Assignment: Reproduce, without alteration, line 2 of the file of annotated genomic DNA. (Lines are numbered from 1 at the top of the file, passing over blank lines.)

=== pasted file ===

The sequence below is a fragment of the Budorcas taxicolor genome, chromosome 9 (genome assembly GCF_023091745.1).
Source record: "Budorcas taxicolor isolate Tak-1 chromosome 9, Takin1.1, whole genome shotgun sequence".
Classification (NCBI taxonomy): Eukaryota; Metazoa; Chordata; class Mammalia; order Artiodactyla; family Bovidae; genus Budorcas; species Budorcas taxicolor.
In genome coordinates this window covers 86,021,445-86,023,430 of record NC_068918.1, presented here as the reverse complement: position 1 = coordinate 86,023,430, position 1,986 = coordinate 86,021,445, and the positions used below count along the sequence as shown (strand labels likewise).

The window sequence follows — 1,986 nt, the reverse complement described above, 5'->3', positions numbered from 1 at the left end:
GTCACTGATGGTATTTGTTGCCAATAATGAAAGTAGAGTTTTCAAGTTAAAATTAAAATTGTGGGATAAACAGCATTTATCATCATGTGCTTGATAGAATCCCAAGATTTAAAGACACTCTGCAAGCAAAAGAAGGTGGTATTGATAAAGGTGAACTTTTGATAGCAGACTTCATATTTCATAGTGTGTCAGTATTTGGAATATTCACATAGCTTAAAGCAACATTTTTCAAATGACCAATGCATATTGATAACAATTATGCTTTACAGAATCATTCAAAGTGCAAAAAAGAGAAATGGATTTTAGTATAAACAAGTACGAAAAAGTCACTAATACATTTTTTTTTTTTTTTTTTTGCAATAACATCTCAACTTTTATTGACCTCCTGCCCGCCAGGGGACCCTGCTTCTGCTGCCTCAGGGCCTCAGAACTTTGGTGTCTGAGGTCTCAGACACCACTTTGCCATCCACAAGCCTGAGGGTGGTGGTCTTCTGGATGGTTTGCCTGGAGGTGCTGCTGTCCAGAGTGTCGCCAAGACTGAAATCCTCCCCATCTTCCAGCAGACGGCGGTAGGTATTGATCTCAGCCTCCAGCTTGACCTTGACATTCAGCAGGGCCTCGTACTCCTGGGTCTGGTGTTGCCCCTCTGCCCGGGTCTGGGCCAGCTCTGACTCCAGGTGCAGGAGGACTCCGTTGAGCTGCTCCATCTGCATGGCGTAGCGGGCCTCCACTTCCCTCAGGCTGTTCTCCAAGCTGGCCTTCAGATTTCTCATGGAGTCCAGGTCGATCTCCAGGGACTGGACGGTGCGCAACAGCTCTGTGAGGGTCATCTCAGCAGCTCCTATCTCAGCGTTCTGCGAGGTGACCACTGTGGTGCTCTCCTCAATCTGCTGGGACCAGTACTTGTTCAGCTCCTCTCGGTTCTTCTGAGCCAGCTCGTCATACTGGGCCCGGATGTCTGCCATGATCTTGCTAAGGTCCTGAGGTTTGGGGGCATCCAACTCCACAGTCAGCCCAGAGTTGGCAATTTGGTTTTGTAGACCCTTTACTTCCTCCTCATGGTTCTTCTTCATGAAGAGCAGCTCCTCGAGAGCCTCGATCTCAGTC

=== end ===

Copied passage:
Source record: "Budorcas taxicolor isolate Tak-1 chromosome 9, Takin1.1, whole genome shotgun sequence".